I remember too one winter month when I was doing my route, when I hesitated before taking the shortcut from the Back Lane to the Main Road. I just couldn’t tell from looking at it from the Back Lane, whether the snow in the back yard field behind the house was crusted over and good to walk on, or was deep with soft snow that should be avoided. And I knew from past experience that the low-lying grassy field sometimes held water from a rain and could be soggy to walk on.

Well, there was no way to judge what was under the snow from the distance of the road, and I did want to take my shortcut. So I took a chance, and started walking through the field. Then realized – too late – that the snow was soft, with nothing but watery slush underneath! By that time, there was no sense in turning back, because I was already halfway across the field. And with each step I took, my foot went down deep, with the watery cold slush almost suctioning my boot off! And it was so slow going, because I had to pull the one foot out before I could place it in front of the other one, and do it all over again. I was tired out, with cold soaking wet feet by the time I got to the Main Road! And I still had to continue my route all the way down to the School Lane!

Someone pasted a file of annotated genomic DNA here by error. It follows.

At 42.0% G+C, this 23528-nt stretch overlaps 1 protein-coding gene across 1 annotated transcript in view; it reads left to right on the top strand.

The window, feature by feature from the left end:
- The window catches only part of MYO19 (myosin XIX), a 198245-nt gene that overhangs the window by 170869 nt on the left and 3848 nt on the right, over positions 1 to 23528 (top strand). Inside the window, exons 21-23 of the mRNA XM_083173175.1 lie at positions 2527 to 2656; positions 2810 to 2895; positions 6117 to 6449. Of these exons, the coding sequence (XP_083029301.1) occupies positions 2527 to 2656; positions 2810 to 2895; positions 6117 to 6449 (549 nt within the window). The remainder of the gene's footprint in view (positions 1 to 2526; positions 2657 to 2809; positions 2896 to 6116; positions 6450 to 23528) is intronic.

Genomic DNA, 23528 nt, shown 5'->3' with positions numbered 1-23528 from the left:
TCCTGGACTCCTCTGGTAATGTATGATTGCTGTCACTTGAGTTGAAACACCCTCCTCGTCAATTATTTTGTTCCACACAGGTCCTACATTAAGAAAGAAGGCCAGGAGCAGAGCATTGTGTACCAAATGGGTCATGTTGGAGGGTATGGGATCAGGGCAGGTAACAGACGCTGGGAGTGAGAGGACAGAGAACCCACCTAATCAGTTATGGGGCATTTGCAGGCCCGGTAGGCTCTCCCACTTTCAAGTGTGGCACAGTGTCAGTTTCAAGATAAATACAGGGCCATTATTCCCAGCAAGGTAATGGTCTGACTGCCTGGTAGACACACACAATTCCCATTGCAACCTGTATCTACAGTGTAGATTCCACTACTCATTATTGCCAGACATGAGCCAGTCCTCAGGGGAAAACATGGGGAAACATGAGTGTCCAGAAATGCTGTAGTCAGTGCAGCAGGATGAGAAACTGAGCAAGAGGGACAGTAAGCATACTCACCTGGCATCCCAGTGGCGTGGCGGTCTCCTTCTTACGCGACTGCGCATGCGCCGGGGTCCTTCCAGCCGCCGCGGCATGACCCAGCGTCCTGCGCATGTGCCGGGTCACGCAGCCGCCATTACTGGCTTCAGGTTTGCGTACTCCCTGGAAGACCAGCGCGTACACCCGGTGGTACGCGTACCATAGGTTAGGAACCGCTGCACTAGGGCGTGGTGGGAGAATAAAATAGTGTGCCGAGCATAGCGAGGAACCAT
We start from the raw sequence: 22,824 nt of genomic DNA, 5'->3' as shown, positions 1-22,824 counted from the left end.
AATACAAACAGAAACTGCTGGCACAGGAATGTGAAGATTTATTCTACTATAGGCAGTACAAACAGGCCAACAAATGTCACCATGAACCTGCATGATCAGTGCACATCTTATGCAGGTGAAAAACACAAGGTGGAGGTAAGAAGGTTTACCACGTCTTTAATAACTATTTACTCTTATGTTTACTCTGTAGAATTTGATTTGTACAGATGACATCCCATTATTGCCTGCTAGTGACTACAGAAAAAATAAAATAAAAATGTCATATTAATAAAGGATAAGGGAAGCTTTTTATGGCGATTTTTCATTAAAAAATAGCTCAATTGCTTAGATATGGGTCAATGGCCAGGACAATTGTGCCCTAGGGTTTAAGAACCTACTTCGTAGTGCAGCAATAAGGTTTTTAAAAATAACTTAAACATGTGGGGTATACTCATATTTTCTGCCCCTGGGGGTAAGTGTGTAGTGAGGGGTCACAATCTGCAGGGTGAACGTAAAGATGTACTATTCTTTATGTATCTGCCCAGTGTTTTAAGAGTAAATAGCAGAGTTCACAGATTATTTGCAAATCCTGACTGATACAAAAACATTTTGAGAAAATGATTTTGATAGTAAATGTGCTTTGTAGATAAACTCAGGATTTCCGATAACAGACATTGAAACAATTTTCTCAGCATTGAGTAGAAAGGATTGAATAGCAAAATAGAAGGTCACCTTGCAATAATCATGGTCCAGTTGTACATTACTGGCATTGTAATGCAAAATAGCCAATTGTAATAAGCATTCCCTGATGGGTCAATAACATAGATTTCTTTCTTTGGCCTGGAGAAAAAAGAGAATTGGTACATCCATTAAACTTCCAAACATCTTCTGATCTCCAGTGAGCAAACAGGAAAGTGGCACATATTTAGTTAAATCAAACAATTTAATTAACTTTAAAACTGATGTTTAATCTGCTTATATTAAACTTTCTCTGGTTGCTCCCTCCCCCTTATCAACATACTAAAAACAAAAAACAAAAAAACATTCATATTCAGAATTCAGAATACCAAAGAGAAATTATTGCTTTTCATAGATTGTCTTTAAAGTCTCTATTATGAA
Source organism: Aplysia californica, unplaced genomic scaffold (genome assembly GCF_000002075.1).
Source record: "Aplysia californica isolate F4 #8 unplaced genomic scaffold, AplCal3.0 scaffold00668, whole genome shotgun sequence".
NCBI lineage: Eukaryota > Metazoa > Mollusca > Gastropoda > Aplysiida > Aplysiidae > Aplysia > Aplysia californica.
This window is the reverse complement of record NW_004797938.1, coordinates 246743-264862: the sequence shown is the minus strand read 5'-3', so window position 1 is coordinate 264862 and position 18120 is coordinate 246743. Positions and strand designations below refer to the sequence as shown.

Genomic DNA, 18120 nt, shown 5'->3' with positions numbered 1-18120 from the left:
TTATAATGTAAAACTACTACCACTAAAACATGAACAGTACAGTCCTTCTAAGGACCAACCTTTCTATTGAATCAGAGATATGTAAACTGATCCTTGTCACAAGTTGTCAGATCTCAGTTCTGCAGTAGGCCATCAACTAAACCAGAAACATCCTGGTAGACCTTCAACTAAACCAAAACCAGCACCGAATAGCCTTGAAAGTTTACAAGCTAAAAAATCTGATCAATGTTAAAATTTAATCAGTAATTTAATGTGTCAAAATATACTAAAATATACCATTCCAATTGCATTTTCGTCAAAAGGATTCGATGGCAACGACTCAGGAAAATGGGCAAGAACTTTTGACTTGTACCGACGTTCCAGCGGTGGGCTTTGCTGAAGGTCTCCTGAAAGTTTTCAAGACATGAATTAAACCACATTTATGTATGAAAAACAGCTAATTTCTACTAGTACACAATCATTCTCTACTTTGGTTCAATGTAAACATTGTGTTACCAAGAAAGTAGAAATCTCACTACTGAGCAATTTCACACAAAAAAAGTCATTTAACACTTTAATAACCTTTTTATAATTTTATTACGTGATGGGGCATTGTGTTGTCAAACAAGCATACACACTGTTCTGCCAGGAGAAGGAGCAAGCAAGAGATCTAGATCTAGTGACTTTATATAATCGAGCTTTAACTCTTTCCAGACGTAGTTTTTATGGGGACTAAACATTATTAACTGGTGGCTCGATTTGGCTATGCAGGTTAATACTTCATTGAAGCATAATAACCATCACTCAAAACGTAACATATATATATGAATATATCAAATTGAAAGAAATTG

sylvernusAnd another day that I remember very clearly was the morning I woke up to find Dad in the kitchen, laying out wet pages of the newspaper on the table and floor to dry them out. The twine had apparently broken when the bundle was thrown from the delivery truck, and a number of the papers had come apart, with some of the pages fluttering down the road and into the wet snow. Dad had gone out in the cold winter dawn and retrieved them, and was drying them and putting the pages together, and stuffing them in my paper bag for me, so I’d be ready to go on my early morning paper route.

And the darned thing that bothers me to this day is that after doing all that for me, I don’t remember if I told Dad: “Thank you”!

Click here for more installments of “Memories of a Boy Growing Up in Blackville”.